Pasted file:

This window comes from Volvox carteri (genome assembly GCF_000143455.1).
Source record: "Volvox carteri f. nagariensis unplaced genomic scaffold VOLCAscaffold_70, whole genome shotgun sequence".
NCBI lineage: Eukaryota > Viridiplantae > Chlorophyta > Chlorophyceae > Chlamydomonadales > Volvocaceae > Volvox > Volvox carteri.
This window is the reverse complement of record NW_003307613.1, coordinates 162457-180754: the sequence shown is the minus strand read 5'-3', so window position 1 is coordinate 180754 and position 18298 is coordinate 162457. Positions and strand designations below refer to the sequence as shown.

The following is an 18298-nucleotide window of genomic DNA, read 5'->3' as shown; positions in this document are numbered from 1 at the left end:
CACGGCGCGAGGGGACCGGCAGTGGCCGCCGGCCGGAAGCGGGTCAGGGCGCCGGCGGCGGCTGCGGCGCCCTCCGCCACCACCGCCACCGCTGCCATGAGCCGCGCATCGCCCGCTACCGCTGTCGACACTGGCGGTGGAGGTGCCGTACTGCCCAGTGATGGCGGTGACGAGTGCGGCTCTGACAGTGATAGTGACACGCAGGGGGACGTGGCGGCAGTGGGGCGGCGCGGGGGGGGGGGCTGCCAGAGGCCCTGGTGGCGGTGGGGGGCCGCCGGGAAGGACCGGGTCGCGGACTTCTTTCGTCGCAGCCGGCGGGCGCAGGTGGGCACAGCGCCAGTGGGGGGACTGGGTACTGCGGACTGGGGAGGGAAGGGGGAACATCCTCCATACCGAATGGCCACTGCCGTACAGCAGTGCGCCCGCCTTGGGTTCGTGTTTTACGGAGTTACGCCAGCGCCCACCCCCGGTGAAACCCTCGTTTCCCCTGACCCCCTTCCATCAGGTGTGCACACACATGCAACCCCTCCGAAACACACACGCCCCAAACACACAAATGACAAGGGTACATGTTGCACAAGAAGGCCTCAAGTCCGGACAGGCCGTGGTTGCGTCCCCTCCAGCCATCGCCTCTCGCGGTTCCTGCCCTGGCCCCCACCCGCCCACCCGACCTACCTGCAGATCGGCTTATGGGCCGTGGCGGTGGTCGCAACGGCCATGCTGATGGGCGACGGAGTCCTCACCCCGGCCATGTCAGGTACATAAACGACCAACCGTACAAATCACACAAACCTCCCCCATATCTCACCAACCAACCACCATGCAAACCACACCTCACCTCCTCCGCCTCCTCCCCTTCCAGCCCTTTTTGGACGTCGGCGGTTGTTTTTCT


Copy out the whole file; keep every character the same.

This window comes from Volvox carteri (genome assembly GCF_000143455.1).
Source record: "Volvox carteri f. nagariensis unplaced genomic scaffold VOLCAscaffold_70, whole genome shotgun sequence".
NCBI lineage: Eukaryota > Viridiplantae > Chlorophyta > Chlorophyceae > Chlamydomonadales > Volvocaceae > Volvox > Volvox carteri.
This window is the reverse complement of record NW_003307613.1, coordinates 162457-180754: the sequence shown is the minus strand read 5'-3', so window position 1 is coordinate 180754 and position 18298 is coordinate 162457. Positions and strand designations below refer to the sequence as shown.

The following is an 18298-nucleotide window of genomic DNA, read 5'->3' as shown; positions in this document are numbered from 1 at the left end:
CACGGCGCGAGGGGACCGGCAGTGGCCGCCGGCCGGAAGCGGGTCAGGGCGCCGGCGGCGGCTGCGGCGCCCTCCGCCACCACCGCCACCGCTGCCATGAGCCGCGCATCGCCCGCTACCGCTGTCGACACTGGCGGTGGAGGTGCCGTACTGCCCAGTGATGGCGGTGACGAGTGCGGCTCTGACAGTGATAGTGACACGCAGGGGGACGTGGCGGCAGTGGGGCGGCGCGGGGGGGGGGGCTGCCAGAGGCCCTGGTGGCGGTGGGGGGCCGCCGGGAAGGACCGGGTCGCGGACTTCTTTCGTCGCAGCCGGCGGGCGCAGGTGGGCACAGCGCCAGTGGGGGGACTGGGTACTGCGGACTGGGGAGGGAAGGGGGAACATCCTCCATACCGAATGGCCACTGCCGTACAGCAGTGCGCCCGCCTTGGGTTCGTGTTTTACGGAGTTACGCCAGCGCCCACCCCCGGTGAAACCCTCGTTTCCCCTGACCCCCTTCCATCAGGTGTGCACACACATGCAACCCCTCCGAAACACACACGCCCCAAACACACAAATGACAAGGGTACATGTTGCACAAGAAGGCCTCAAGTCCGGACAGGCCGTGGTTGCGTCCCCTCCAGCCATCGCCTCTCGCGGTTCCTGCCCTGGCCCCCACCCGCCCACCCGACCTACCTGCAGATCGGCTTATGGGCCGTGGCGGTGGTCGCAACGGCCATGCTGATGGGCGACGGAGTCCTCACCCCGGCCATGTCAGGTACATAAACGACCAACCGTACAAATCACACAAACCTCCCCCATATCTCACCAACCAACCACCATGCAAACCACACCTCACCTCCTCCGCCTCCTCCCCTTCCAGCCCTTTTTGGACGTCGGCGGTTGTTTTTCT